Jumping in the pool is a refreshing reprieve from summer heat, but swimming laps isn't just for chilling out. Swimming is a full-body workout that targets nearly all the major muscle groups in your body, resulting in a head-to-toe toning that preps your body for beachwear. Freestyle laps will hit your upper, lower and core muscles, but if you want a more targeted workout, focus on strokes that utilize the muscles you're hoping to firm up.
Almost all swimming styles rely heavily on the lower body muscles to execute effective kicking motions. This provides momentum and buoyancy in the water. During the downward motion of the kick, the iliopsoas muscles of hip flex while the quadriceps and rectis femorus support extension of the knee and add force to the movement. On the recovery movement, or upward motion, of the kick, the gluteal muscles of the buttocks and the hamstrings contract to pull the leg back and up through the water. The water provides resistance through all portions of the kicking movement, so muscles are fully engaged during both the upward and downward motions.
Upper body muscles are essential for swimming: They provide balance, buoyancy, propulsion and direction. Muscles in the wrist and forearm provide extension during the reaching portion of the arm movement, allowing your body to cut or pull through the water. The deltoid muscles of the shoulders allow for multidirectional rotation that enables your arms to reach forward and then pull downward, creating forward momentum. Several muscles that comprise your shoulder blades, including the pectoralis minor and trapezius muscles, are responsible for stabilizing your torso and upper body during the arm movements to keep your body straight, afloat and parallel to the water.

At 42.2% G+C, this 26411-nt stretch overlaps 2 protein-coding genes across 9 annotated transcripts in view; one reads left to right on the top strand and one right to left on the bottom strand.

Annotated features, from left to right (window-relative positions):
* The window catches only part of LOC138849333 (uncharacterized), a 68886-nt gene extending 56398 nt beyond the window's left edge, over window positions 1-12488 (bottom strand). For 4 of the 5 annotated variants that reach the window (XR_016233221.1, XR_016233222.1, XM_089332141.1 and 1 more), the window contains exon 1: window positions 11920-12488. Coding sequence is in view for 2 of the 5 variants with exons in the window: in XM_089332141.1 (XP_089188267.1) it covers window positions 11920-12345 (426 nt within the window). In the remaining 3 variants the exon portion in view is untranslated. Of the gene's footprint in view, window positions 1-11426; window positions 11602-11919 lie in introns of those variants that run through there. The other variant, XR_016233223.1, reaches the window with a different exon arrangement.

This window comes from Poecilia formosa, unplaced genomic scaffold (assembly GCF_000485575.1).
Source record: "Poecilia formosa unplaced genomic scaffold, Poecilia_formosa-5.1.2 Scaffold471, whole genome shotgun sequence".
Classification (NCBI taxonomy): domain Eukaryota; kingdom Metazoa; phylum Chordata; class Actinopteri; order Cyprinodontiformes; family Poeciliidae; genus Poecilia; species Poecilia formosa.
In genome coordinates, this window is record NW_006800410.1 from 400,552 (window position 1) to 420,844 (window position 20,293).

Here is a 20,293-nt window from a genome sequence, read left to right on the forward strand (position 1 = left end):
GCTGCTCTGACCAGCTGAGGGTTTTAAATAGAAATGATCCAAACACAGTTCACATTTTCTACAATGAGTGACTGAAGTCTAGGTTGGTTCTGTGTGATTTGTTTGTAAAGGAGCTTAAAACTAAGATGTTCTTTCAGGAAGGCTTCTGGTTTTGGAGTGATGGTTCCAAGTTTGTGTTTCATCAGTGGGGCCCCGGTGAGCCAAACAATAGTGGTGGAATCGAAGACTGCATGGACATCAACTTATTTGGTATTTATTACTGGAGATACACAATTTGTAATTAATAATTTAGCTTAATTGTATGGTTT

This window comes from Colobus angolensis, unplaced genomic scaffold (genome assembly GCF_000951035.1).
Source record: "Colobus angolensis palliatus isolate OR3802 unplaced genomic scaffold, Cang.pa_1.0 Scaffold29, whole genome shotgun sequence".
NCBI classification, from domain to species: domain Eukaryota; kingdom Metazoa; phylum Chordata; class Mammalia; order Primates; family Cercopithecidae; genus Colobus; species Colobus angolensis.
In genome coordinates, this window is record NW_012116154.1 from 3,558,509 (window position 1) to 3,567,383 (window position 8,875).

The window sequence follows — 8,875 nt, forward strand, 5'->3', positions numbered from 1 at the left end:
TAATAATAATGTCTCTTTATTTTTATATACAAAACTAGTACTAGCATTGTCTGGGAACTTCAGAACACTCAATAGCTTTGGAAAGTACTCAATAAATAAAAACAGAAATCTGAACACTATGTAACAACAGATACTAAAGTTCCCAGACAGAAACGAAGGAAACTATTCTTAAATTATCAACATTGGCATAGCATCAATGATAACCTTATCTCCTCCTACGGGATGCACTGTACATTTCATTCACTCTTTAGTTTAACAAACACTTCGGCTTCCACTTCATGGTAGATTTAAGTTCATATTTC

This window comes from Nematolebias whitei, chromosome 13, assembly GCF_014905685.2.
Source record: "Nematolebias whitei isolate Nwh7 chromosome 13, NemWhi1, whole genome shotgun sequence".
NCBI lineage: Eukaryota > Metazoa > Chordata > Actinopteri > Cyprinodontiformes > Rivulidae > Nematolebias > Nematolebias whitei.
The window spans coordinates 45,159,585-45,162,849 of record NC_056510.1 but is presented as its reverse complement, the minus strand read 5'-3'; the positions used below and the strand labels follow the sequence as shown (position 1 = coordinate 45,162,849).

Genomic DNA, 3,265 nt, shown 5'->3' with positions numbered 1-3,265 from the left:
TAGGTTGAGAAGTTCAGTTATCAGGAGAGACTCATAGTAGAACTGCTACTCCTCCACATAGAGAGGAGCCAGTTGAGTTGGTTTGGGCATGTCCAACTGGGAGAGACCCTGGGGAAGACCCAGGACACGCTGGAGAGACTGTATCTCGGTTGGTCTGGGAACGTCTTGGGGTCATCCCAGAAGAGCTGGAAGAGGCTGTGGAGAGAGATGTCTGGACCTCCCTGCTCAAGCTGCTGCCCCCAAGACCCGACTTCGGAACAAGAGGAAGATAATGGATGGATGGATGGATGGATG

Your abdominal, back and chest muscles make up the muscular powerhouse that is your core. While swimming, your core muscles facilitate the movement of the muscles in your extremities as well as stabilize your torso to keep you properly aligned with the water. The latissimus dorsi, which wraps across your back, contract during the sweeping or reaching motions of your arms to pull you through the water. The trapezius of the upper back coordinate with the deltoids create rotation in the shoulders. The abdominal muscles, including the transverse abdominis and obliques, coordinate the movements of your arms and legs and maintain proper trunk positioning to avoid leaning too far one way or the other in the water.
Maximize Your Workout
Freestyle swimming will give you the whole-body workout you're looking for in the pool. If you are hoping to focus on one muscle group over another, however, try targeted strokes instead. Freestyle swimming relies heavily on your back muscles and quadriceps. Butterfly strokes work the chest muscles and upper arms. If you are looking for a challenging lower body workout, try treading water instead of swimming laps; the constant motion of your legs to keep you afloat is an effective toner as well as major calorie blaster.
- Morning Cardio Workouts; June E. Kahn and Lawrence J. M. Biscontini
- Swimming Anatomy; Ian McLeod
- Sports: The Complete Visual Reference; François Fortin
Hannah Wahlig began writing and editing professionally in 2001. Her experience includes copy for newspapers, journals and magazines, as well as book editing. She is also a certified lactation counselor. She holds a Bachelor of Arts in English from Mount Holyoke College, and Master's degrees in education and community psychology from the University of Massachusetts.